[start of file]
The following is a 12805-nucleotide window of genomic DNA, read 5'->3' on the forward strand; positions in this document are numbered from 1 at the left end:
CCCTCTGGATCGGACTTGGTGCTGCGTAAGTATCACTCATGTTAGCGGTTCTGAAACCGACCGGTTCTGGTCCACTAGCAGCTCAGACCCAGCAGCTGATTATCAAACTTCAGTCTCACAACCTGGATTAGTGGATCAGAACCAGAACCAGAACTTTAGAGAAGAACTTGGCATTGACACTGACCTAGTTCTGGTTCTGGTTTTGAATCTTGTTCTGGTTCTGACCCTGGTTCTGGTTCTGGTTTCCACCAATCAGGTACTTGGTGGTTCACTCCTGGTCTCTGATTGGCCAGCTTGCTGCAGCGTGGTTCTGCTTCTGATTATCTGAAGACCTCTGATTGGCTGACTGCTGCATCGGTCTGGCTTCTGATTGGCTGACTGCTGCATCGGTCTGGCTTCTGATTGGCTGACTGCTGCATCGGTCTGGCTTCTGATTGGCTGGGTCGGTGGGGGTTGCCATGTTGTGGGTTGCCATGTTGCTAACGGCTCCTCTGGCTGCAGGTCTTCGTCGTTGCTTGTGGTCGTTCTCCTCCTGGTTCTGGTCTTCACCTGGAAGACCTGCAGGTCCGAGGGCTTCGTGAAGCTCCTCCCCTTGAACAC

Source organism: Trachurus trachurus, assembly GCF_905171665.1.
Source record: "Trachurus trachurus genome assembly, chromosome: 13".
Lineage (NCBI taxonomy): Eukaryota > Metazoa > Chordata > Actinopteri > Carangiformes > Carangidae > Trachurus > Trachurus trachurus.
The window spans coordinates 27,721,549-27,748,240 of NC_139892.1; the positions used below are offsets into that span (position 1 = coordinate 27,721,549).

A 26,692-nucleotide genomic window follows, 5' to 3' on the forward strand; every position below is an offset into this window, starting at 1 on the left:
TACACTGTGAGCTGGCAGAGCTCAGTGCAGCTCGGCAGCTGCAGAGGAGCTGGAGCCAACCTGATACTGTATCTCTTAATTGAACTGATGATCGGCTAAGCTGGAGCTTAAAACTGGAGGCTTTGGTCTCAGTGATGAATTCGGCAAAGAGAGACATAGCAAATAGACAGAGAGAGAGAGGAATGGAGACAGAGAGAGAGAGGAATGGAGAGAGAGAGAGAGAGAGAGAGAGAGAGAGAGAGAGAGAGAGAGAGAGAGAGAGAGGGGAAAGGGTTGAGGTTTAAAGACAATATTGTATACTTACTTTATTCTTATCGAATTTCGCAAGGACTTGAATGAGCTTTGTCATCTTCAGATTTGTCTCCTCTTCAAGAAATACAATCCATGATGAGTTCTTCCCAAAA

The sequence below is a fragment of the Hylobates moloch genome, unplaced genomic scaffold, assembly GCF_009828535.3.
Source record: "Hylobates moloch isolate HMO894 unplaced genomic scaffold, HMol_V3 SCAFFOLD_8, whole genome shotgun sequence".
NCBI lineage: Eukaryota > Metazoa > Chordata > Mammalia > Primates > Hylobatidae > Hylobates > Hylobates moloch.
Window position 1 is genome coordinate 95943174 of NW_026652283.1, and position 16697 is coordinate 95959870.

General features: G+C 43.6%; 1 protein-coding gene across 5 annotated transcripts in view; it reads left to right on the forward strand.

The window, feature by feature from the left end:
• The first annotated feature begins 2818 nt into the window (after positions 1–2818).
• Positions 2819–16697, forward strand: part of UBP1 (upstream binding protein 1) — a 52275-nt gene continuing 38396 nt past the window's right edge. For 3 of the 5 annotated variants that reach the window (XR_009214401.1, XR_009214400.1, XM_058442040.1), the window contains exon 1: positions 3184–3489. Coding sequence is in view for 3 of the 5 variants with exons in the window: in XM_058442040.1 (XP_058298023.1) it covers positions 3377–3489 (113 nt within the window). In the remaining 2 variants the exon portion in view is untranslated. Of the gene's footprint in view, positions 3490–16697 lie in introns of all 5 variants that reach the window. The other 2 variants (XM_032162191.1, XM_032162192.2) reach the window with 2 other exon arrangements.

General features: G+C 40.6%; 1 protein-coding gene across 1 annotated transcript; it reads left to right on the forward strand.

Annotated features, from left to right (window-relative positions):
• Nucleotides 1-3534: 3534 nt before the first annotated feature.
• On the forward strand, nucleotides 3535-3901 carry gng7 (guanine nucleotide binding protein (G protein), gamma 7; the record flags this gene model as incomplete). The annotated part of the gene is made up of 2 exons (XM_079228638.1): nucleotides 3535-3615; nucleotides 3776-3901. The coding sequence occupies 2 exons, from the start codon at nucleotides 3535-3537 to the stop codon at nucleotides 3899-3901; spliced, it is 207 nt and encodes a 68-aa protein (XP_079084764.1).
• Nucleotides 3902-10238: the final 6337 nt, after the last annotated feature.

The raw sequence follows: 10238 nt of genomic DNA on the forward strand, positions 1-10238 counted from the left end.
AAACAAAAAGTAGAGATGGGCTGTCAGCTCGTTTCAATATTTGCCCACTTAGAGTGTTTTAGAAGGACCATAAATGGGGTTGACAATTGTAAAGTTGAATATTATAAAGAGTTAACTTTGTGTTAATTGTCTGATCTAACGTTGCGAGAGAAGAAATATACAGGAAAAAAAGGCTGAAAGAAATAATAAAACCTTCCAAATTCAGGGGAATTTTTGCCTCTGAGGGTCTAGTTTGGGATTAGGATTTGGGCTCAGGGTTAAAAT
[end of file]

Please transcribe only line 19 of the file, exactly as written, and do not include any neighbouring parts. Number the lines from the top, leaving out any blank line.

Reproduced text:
• Nucleotides 1-3534: 3534 nt before the first annotated feature.